In this course, Andrew Perkins will teach you the very basics of testing in the PHP language. Learn what is needed to test PHP applications and why testing is important. Explore the differences between regular testing, test-driven development (TDD) and behavior-driven development (BDD). Along the way, take a look at the various frameworks that are available, to make sure your PHP websites run just as you expected. And lastly, compare and contrast the different types of tests that you can run such as unit, functional, and acceptance tests.

The training course covers a lot of the basics behind testing and several of the tools you can use along the way including PHPUnit, Codeception and Behat. It's a pretty quick overview, so don't expect too much in-depth coding and testing examples. The course with all videos included comes in at just a bit over an hour of content. You can find out more and sign up to have access to the training here.

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testing training course unittest functionaltest software introduction

Link: http://code.tutsplus.com/tutorials/you-requested-it-we-made-it-free-php-testing-course--cms-21283

Francesca Krihely:
Why Free Software Isn't Free
May 01, 2014 @ 10:14:36

Francesca Krihely has a new post today taking about one of the realities of using open source software. While the cost of it might be "free", in truth it isn't.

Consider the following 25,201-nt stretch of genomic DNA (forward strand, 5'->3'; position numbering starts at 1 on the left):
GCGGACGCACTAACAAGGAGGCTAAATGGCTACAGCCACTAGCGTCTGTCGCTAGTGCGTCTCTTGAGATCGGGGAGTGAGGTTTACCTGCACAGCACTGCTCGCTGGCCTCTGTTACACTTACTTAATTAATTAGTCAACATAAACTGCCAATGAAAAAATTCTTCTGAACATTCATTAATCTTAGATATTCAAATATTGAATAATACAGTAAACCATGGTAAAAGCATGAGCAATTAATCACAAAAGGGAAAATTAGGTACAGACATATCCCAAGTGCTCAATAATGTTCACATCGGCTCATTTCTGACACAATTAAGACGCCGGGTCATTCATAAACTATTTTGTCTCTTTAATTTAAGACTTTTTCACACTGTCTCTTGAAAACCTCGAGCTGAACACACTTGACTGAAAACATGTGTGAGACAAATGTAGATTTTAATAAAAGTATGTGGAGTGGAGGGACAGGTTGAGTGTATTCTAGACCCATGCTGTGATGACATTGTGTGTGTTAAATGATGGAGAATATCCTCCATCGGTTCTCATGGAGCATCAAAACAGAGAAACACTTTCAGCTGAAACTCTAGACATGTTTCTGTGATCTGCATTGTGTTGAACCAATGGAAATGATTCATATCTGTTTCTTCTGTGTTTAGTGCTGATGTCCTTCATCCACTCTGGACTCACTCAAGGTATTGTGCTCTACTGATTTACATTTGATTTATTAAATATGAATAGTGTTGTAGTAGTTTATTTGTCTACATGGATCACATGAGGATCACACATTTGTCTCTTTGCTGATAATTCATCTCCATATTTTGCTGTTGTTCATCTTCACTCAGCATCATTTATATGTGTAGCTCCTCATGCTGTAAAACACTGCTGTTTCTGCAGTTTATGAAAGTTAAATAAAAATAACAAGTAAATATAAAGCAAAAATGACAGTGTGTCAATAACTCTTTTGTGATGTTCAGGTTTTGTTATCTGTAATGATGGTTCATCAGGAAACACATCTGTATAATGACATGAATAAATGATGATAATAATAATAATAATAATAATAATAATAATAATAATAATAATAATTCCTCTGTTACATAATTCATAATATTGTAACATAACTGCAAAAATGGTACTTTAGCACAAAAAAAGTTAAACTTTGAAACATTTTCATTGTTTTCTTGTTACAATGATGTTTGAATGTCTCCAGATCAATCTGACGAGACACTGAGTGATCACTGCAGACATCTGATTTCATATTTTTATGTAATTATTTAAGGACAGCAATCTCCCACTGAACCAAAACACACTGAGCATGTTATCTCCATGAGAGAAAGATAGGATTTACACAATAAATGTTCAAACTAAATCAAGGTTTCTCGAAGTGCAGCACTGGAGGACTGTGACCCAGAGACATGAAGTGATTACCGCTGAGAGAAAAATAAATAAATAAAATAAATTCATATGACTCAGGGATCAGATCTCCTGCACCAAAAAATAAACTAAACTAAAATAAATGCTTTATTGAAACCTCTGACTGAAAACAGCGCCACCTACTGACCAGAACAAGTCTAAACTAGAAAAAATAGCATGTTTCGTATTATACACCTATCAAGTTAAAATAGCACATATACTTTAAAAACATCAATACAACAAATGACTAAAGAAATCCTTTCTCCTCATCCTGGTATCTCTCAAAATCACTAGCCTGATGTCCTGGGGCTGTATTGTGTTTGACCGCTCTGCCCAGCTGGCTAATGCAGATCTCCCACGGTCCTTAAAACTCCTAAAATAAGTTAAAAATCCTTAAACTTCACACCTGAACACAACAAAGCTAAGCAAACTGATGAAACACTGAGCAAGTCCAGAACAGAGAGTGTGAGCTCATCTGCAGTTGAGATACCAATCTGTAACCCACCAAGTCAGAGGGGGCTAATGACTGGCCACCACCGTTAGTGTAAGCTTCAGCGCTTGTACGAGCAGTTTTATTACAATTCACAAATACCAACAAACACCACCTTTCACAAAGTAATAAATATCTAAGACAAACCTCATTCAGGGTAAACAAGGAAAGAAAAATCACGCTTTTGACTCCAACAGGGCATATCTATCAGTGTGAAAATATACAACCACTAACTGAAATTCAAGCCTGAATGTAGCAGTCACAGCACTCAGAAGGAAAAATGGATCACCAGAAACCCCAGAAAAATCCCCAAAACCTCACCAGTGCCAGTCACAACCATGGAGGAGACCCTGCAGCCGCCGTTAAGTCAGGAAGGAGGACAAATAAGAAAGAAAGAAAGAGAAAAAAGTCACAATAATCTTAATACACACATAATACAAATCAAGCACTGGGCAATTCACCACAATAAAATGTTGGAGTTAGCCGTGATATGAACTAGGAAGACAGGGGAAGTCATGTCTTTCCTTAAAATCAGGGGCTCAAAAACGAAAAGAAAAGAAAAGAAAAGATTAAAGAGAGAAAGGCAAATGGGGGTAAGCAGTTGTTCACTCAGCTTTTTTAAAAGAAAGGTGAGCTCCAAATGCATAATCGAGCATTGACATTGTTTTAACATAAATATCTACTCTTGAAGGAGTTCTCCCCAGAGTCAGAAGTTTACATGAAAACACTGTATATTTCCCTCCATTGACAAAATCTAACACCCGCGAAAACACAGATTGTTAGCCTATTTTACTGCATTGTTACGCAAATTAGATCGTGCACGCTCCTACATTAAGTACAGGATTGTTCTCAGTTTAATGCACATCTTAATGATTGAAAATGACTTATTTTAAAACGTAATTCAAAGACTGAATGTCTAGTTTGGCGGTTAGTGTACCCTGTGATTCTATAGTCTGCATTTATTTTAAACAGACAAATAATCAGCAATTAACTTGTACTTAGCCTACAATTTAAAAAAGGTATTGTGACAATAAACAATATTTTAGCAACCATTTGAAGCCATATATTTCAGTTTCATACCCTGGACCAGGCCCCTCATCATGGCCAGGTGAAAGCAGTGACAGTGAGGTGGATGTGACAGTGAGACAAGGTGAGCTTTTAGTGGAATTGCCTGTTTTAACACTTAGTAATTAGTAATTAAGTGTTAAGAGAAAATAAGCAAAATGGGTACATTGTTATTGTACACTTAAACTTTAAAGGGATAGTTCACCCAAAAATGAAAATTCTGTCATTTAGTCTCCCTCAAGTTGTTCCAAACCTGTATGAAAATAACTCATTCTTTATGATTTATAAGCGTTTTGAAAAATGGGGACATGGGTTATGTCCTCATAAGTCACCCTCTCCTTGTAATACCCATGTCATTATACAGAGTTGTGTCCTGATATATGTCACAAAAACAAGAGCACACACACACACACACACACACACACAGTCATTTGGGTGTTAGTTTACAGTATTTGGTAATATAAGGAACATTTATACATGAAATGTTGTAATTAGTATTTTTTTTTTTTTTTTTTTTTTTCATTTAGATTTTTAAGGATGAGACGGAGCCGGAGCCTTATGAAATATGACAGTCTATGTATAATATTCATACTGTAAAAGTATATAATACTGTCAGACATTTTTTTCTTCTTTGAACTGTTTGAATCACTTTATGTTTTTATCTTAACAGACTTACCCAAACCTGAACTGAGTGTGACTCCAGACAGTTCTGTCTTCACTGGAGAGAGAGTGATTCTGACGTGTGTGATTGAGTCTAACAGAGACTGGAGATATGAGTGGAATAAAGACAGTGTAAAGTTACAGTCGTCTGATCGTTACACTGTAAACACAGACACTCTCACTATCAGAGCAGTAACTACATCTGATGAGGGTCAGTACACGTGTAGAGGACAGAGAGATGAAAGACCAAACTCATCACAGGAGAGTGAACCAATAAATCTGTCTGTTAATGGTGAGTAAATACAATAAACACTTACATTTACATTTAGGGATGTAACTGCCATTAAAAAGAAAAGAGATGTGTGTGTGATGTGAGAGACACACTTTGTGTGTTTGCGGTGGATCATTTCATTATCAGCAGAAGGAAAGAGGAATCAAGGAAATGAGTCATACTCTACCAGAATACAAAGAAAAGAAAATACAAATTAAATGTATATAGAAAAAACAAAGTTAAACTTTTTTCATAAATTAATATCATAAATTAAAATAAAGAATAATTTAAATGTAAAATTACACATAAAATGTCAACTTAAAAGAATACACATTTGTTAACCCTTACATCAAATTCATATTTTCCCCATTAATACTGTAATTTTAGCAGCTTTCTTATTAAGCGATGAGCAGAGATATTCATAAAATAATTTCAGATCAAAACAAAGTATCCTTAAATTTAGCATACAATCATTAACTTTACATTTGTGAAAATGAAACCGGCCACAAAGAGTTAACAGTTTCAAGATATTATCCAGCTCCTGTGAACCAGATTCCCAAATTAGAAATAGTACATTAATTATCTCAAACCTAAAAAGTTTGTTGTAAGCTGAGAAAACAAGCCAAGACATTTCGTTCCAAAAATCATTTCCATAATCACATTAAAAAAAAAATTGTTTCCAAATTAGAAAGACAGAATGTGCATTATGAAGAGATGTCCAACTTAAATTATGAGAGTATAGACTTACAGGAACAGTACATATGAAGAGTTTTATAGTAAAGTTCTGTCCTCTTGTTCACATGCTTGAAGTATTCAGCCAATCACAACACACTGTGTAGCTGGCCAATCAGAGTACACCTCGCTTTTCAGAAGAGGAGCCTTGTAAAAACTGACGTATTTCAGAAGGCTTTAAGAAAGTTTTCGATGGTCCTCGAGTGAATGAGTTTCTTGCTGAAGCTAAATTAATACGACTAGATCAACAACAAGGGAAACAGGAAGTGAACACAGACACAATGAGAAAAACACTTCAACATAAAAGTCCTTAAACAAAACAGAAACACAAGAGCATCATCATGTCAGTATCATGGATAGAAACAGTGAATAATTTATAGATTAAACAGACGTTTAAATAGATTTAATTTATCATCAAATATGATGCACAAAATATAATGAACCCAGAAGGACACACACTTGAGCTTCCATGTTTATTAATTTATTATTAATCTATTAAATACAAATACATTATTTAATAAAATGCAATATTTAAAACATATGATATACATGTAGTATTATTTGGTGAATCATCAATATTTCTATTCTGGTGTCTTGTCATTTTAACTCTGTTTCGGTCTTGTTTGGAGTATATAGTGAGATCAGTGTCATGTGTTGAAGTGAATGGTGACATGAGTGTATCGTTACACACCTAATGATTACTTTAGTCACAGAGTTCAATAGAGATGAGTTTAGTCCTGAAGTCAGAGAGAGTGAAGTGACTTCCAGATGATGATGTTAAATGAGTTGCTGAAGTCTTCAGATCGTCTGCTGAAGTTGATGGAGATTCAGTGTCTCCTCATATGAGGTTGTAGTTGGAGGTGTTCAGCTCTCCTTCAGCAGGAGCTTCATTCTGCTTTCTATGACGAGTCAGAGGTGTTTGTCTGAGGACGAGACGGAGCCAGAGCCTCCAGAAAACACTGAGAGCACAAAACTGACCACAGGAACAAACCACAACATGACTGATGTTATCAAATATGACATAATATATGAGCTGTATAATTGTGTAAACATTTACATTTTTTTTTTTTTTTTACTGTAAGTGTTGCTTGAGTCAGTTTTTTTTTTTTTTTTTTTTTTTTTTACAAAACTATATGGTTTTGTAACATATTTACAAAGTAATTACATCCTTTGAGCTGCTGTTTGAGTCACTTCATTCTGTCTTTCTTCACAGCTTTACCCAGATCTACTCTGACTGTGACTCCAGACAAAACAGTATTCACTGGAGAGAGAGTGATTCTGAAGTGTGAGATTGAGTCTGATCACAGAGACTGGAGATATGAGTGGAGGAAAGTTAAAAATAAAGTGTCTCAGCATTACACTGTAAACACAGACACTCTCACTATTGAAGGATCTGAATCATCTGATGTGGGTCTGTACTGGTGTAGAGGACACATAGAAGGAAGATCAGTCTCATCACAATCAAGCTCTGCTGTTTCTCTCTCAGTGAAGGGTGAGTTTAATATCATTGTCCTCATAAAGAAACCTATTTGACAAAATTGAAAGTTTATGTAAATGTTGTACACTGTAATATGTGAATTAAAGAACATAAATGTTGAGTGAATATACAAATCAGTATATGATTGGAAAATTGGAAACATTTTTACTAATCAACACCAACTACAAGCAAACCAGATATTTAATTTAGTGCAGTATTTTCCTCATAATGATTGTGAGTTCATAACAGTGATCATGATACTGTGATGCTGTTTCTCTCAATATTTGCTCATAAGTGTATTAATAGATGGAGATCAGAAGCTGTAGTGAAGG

Why is it so hard to move off your old FOSS tools to new FOSS tools? Free and open software is changing the world, and has been for quite some time. While the price of open source software is usually $0 there are a number of hidden costs associated with building on top of new FOSS tools. The hidden cost is what makes community your biggest asset in open source.

She gives a more "real world" kind of situation where a company has a lot of legacy technology in place from years of work. She points out that moving to the latest technology has both benefits and drawbacks (including the "opportunity cost of moving slower" because of the shift). There's an emphasis put on the community around projects too. Without a vibrant community around it, even the best, most well-written code out there is going to stagnate. For a company that's relying on it for their product, that's almost not worth the risk.

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Link: http://francescak.me/blog/2014/04/30/why-free-software-isnt-free/

Wojciech Sznapka:
Software developers care too much about tools
April 29, 2014 @ 09:17:24

In his latest post Wojciech Sznapka suggests that software developers care too much about tools and not enough about software quality and structure.

Lately I see perilous situation in software development area. There are plenty of good devs so much bounded to tools. By tools, I mean mostly frameworks. [...] First of all, we all need to admit, that quality of modern MVC framework raised a lot, comparing with state of things few years ago. [...] On the other hand, there's huge temptation to write own frameworks, ignoring the great work of community.

He talks about more of the benefits of using a framework but instead of being dependent on it for your application, make it just another tool. He recommends quality, decoupled and well-designed code separate from the framework. Additionally, he suggests using things like domain driven design to encourage reusability and accurately modeled business needs in the code.

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software tools framework decouple domainmodel opinion

Link: http://blog.sznapka.pl/software-developers-care-too-much-about-tools